In addition, Spears says, some laminate locker systems include gaps between rows of lockers - there to deal with moisture, laminate lockers' biggest nemesis - that are just wide enough to allow thieves to reach through from the top locker and yank on the partitions, causing the particle board to break. "We had a multitude of thefts," he says. "We tried to reinforce them by putting in a third hinge right in the middle, hoping it would give them additional stability. But eventually we had to go back and retrofit by adding wood pieces in between all the lockers so people couldn't reach into the gaps."

Spears is now considering a switch to plastic in some Ys, as funds allow. "They seem to be impervious to vandalism, at least in the newer Ys where we've put them in the teen locker rooms," he says. "Kids cannot destroy them."

Now if only there could be a system that kept adults at bay. Even computerization, once seen as a technological advance a step ahead of most thieves, is increasingly seen as an expensive but iffy proposition.

Lockers in the recreation center at the University of California at Berkeley couldn't be more simple. They're what could be called the industry standard - metal lockers with combination locks that are provided to users. In an attempt to streamline the system of checking out combination locks, the recreation department wrote a computer program similar to most equipment checkout programs. Students use their ID cards and community members are issued their own cards, and only people verified as having paid their dues are issued locks.

There have been some program glitches along the way; a recent problem involved a group of users whose cards for some reason were not recognized by the system. Jessica Fisher, director of campus rec operations and guest services, managed to figure out that there was a common link between all those who were denied locks (they were all Pell Grant recipients), but she hasn't yet been able to convince the system to give them locks.

"I have a feeling it has to do with the way that the grants are registered with the university," Fisher says. "Initially, these students are showing up as registered, but because their fees haven't actually been paid, they're not being found on the "Fees Paid" list. It shows them as owing the school money, so they can't get their lock. These things pop up from time to time. Our programmer is working on it."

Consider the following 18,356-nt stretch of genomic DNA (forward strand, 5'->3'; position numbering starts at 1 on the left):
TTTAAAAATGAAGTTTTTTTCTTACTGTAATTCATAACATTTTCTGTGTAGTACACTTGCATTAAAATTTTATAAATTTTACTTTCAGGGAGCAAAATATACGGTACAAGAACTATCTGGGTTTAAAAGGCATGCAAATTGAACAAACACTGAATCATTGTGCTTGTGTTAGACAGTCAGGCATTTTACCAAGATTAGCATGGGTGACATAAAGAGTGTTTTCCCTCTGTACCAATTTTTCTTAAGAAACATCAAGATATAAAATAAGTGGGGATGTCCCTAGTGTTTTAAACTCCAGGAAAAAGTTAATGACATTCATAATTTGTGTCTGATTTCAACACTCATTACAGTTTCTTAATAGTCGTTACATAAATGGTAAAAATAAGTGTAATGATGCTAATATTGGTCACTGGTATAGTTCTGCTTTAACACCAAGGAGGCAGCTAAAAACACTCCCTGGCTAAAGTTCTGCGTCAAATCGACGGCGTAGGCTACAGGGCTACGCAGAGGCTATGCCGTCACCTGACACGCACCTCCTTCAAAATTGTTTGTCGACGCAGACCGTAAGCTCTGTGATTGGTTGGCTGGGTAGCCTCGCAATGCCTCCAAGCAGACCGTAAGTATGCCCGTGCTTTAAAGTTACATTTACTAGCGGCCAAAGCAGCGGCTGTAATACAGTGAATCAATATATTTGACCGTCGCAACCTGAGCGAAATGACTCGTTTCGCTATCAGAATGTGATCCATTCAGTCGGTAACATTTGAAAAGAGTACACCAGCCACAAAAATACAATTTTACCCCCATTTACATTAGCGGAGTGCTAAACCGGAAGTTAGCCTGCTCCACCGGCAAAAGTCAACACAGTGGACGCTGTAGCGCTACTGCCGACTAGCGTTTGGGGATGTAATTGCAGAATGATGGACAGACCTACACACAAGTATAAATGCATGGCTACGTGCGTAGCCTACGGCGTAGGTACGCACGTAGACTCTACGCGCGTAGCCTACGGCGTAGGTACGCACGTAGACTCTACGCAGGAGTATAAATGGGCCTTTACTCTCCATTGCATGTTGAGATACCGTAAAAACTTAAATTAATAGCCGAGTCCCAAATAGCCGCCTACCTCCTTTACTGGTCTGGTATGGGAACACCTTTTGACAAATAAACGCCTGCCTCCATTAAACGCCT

By far the most troublesome situation, though, involved a student or students who learned to work the system to their advantage. Over a period of months, apparently, the perpetrators were issued locks and, using a Palm Pilot, recorded all the combinations along with the locks' serial numbers. After they'd compiled hundreds of serial numbers, they were able to go through the locker room and open most any locker at any time, pulling off scores of thefts without attracting notice. "It was baffling for awhile," Fisher says.

To fight the serial-number thieves, Berkeley instituted a bar-code system. Placed over the locks' serial numbers, the bar codes are printed on tamper-proof labels that shred if a user attempts to remove them.

The Berkeley thefts point out a weakness that probably affects hundreds of recreational facilities. As Alaska-Fairbanks' Olsen notes, most rec centers have lost-and-found boxes into which are thrown a number of combination locks every semester. "Usually, I write down all the serial numbers and take them to Ace Hardware, and Ace sends the list to Master Lock, and Master Lock sends me the combinations back," Olsen says. "I can reuse the locks, which is great, but it just shows how incredibly easy it is to get someone's combination."